Sunday, February 14, 2010

Heaven's Gate

Heaven's Gate; Western drama, USA, 1980; D: Michael Cimino, S: Kris Kristofferson, Isabelle Huppert, Christopher Walken, Sam Waterston, Jeff Bridges, John Hurt, Brad Dourif, Mickey Rourke

Harvard University, 1870. Jim Averill and Billy Irvine are slowly saying farewell to their student days. Wyoming, 20 years later: Jim is a sheriff who has to protect Slavic immigrants from Europe from rich cattle owners, among them also Billy. The rich tycoons are afraid that the immigrants will steal their cattle so they hire outlaws to kill them. Jim has a relationship with prostitute Ella and is shocked when he finds out she is also on the 'black list'. Nate worked for the rich owners, but decided to quit when he caught colleagues when they tried to rape Ella, and is killed by them. The army ends the conflict much to the immigrants disadvantage and saves the rich owners who kill Ella. In 1903, Jim travels in a ship.

After "The Deer Hunter", director Michael Cimino experienced a flop with his western ballade "Heaven's Gate" which cost 44 million $ and grossed only 3 million $ at the box office, whereas numerous critics showed unprecedented hate and deliberate lack of will to understand the film at all, panning it and even going so far to call it "one of the worst", but today, from a sober perspective, such reactions are hard to comprehend since it's a matter of a quality film. In the excellent opening, Kristofferson's character Jim is running to Harvard while his colleague, Hurt's character Billy, is holding a goofy speech in front of the students and then he goes off to dance with the ladies. Then there's a cut and 20 years later we find Jim as the sheriff while Billy is one of the rich cattle owners who are illegally trying to expel Slavic immigrants from Wyoming - it's a great, contemplative premise where the old colleagues from student days end up on opposite sides, but it's a pity that from there on Hurt hardly ever shows up again in the story, since such a decision didn't crystallize their relation completely and remained foggy.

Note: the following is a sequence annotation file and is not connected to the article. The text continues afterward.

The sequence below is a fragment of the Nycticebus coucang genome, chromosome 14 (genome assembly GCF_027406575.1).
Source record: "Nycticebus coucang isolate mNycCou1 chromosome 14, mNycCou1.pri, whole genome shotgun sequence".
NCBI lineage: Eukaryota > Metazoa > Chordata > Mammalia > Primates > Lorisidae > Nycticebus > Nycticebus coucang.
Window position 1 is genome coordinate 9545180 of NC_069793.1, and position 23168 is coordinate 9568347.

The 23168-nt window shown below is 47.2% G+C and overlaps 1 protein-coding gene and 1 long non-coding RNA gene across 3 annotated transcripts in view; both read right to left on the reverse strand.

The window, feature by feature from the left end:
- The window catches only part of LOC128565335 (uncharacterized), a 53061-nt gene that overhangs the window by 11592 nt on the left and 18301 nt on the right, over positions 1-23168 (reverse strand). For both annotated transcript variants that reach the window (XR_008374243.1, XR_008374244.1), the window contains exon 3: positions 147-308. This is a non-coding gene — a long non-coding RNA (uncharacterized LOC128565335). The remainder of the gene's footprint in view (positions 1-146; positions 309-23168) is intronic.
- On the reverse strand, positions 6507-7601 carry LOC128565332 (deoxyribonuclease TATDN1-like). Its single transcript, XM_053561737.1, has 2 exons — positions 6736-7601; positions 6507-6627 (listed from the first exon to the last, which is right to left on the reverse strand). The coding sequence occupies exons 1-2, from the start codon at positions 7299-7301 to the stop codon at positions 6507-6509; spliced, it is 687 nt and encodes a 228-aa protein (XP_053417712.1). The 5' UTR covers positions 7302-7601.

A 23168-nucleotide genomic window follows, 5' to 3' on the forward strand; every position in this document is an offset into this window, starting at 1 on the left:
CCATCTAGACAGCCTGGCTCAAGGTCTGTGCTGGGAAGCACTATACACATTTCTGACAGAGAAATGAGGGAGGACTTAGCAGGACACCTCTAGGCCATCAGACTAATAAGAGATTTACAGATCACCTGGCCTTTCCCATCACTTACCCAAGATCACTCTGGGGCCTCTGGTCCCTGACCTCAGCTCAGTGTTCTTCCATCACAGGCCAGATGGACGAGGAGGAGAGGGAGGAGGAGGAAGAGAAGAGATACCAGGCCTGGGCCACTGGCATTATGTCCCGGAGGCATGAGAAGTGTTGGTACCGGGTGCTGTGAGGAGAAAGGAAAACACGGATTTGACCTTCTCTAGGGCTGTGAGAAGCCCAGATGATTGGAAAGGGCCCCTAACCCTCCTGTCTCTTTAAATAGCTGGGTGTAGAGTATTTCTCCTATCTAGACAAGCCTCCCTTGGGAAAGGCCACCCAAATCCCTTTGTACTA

Maybe Cimino is a tad forcing his style too much, but many of the scenes filmed here are almost poetic, like the one were one immigrant is killed by the shadow of a man with a gun that can be seen on the hanged sheet, or the romantic moment where sheriff Jim is eating the food of his lover Ella who takes her clothes off on the table and dashes off to the bedroom. A daring, ambitious and precise display of mise-en-scene, even though the 3.5 hour running time makes the film seem rather repetitive and excessive, which may or may not be such a burden to the viewer, depending on which kind of type everyone is. The whole film is hermetic: for instance, what did the author wanted to symbolize by filming the dance of Jim and Ella in black and white? Maybe the idyllic good old times, and that's not such a pretentious decision as many would like it to be.


No comments: